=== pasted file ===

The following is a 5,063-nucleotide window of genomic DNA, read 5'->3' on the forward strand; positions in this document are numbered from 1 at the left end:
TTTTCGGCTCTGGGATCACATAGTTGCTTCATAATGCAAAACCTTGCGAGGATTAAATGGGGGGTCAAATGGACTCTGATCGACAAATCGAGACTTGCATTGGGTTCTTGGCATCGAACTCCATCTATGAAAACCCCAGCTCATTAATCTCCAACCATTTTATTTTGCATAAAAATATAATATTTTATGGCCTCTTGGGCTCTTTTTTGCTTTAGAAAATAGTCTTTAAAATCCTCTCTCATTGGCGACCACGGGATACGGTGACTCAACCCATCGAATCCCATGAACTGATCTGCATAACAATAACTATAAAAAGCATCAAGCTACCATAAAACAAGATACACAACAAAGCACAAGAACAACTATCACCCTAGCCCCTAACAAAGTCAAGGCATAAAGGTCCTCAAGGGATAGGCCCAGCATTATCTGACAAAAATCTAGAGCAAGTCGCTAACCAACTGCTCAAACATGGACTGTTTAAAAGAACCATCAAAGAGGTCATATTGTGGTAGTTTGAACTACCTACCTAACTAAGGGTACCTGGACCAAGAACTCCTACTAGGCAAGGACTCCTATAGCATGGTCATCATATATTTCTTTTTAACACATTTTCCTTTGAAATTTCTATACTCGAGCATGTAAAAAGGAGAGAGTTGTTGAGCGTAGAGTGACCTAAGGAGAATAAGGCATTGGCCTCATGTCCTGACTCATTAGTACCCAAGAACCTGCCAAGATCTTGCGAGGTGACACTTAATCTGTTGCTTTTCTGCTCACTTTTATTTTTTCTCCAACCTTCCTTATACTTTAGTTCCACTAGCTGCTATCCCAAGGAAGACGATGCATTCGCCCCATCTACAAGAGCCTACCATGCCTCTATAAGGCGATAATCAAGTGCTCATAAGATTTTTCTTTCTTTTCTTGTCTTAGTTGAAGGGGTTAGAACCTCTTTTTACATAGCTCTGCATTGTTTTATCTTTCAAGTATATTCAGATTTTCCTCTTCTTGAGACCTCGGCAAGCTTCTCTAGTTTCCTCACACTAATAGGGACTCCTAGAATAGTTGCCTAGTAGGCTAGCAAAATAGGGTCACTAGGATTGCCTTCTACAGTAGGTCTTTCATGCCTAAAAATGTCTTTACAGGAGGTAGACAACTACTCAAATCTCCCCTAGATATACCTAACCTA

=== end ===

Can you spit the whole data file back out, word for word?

The following is a 5,063-nucleotide window of genomic DNA, read 5'->3' on the forward strand; positions in this document are numbered from 1 at the left end:
TTTTCGGCTCTGGGATCACATAGTTGCTTCATAATGCAAAACCTTGCGAGGATTAAATGGGGGGTCAAATGGACTCTGATCGACAAATCGAGACTTGCATTGGGTTCTTGGCATCGAACTCCATCTATGAAAACCCCAGCTCATTAATCTCCAACCATTTTATTTTGCATAAAAATATAATATTTTATGGCCTCTTGGGCTCTTTTTTGCTTTAGAAAATAGTCTTTAAAATCCTCTCTCATTGGCGACCACGGGATACGGTGACTCAACCCATCGAATCCCATGAACTGATCTGCATAACAATAACTATAAAAAGCATCAAGCTACCATAAAACAAGATACACAACAAAGCACAAGAACAACTATCACCCTAGCCCCTAACAAAGTCAAGGCATAAAGGTCCTCAAGGGATAGGCCCAGCATTATCTGACAAAAATCTAGAGCAAGTCGCTAACCAACTGCTCAAACATGGACTGTTTAAAAGAACCATCAAAGAGGTCATATTGTGGTAGTTTGAACTACCTACCTAACTAAGGGTACCTGGACCAAGAACTCCTACTAGGCAAGGACTCCTATAGCATGGTCATCATATATTTCTTTTTAACACATTTTCCTTTGAAATTTCTATACTCGAGCATGTAAAAAGGAGAGAGTTGTTGAGCGTAGAGTGACCTAAGGAGAATAAGGCATTGGCCTCATGTCCTGACTCATTAGTACCCAAGAACCTGCCAAGATCTTGCGAGGTGACACTTAATCTGTTGCTTTTCTGCTCACTTTTATTTTTTCTCCAACCTTCCTTATACTTTAGTTCCACTAGCTGCTATCCCAAGGAAGACGATGCATTCGCCCCATCTACAAGAGCCTACCATGCCTCTATAAGGCGATAATCAAGTGCTCATAAGATTTTTCTTTCTTTTCTTGTCTTAGTTGAAGGGGTTAGAACCTCTTTTTACATAGCTCTGCATTGTTTTATCTTTCAAGTATATTCAGATTTTCCTCTTCTTGAGACCTCGGCAAGCTTCTCTAGTTTCCTCACACTAATAGGGACTCCTAGAATAGTTGCCTAGTAGGCTAGCAAAATAGGGTCACTAGGATTGCCTTCTACAGTAGGTCTTTCATGCCTAAAAATGTCTTTACAGGAGGTAGACAACTACTCAAATCTCCCCTAGATATACCTAACCTA